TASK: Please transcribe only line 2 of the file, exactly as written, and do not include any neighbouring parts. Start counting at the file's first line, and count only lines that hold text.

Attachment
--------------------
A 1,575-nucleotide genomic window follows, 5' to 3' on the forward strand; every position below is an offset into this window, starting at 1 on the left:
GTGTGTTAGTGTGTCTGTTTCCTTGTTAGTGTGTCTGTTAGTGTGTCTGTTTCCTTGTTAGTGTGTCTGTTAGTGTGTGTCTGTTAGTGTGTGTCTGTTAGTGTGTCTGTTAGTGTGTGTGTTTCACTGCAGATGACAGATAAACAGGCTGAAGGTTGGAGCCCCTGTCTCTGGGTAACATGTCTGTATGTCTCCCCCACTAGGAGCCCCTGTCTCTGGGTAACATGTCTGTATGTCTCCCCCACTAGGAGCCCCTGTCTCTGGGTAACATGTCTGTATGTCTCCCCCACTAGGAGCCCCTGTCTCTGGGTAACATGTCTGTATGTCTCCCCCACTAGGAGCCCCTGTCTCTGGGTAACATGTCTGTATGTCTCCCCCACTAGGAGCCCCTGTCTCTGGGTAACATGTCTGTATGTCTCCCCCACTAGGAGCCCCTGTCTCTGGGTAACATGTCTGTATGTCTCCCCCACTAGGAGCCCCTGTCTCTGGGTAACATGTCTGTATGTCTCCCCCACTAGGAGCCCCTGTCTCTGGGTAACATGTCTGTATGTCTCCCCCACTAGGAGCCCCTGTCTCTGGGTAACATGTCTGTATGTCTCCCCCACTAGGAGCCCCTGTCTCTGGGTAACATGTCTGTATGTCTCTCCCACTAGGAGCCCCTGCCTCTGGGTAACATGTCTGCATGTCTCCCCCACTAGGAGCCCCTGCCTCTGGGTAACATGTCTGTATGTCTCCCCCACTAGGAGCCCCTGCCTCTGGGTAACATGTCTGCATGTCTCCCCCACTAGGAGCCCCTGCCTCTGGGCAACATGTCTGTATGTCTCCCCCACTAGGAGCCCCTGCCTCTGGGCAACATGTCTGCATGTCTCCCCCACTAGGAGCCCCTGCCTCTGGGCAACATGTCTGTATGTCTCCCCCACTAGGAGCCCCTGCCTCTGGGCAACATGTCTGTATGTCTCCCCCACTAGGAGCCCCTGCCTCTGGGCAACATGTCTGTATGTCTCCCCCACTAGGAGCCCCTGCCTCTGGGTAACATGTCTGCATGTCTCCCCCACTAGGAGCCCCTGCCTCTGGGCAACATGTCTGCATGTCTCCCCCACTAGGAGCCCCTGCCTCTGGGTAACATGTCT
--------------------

GTGTGTTAGTGTGTCTGTTTCCTTGTTAGTGTGTCTGTTAGTGTGTCTGTTTCCTTGTTAGTGTGTCTGTTAGTGTGTGTCTGTTAGTGTGTGTCTGTTAGTGTGTCTGTTAGTGTGTGTGTTTCACTGCAGATGACAGATAAACAGGCTGAAGGTTGGAGCCCCTGTCTCTGGGTAACATGTCTGTATGTCTCCCCCACTAGGAGCCCCTGTCTCTGGGTAACATGTCTGTATGTCTCCCCCACTAGGAGCCCCTGTCTCTGGGTAACATGTCTGTATGTCTCCCCCACTAGGAGCCCCTGTCTCTGGGTAACATGTCTGTATGTCTCCCCCACTAGGAGCCCCTGTCTCTGGGTAACATGTCTGTATGTCTCCCCCACTAGGAGCCCCTGTCTCTGGGTAACATGTCTGTATGTCTCCCCCACTAGGAGCCCCTGTCTCTGGGTAACATGTCTGTATGTCTCCCCCACTAGGAGCCCCTGTCTCTGGGTAACATGTCTGTATGTCTCCCCCACTAGGAGCCCCTGTCTCTGGGTAACATGTCTGTATGTCTCCCCCACTAGGAGCCCCTGTCTCTGGGTAACATGTCTGTATGTCTCCCCCACTAGGAGCCCCTGTCTCTGGGTAACATGTCTGTATGTCTCTCCCACTAGGAGCCCCTGCCTCTGGGTAACATGTCTGCATGTCTCCCCCACTAGGAGCCCCTGCCTCTGGGTAACATGTCTGTATGTCTCCCCCACTAGGAGCCCCTGCCTCTGGGTAACATGTCTGCATGTCTCCCCCACTAGGAGCCCCTGCCTCTGGGCAACATGTCTGTATGTCTCCCCCACTAGGAGCCCCTGCCTCTGGGCAACATGTCTGCATGTCTCCCCCACTAGGAGCCCCTGCCTCTGGGCAACATGTCTGTATGTCTCCCCCACTAGGAGCCCCTGCCTCTGGGCAACATGTCTGTATGTCTCCCCCACTAGGAGCCCCTGCCTCTGGGCAACATGTCTGTATGTCTCCCCCACTAGGAGCCCCTGCCTCTGGGTAACATGTCTGCATGTCTCCCCCACTAGGAGCCCCTGCCTCTGGGCAACATGTCTGCATGTCTCCCCCACTAGGAGCCCCTGCCTCTGGGTAACATGTCT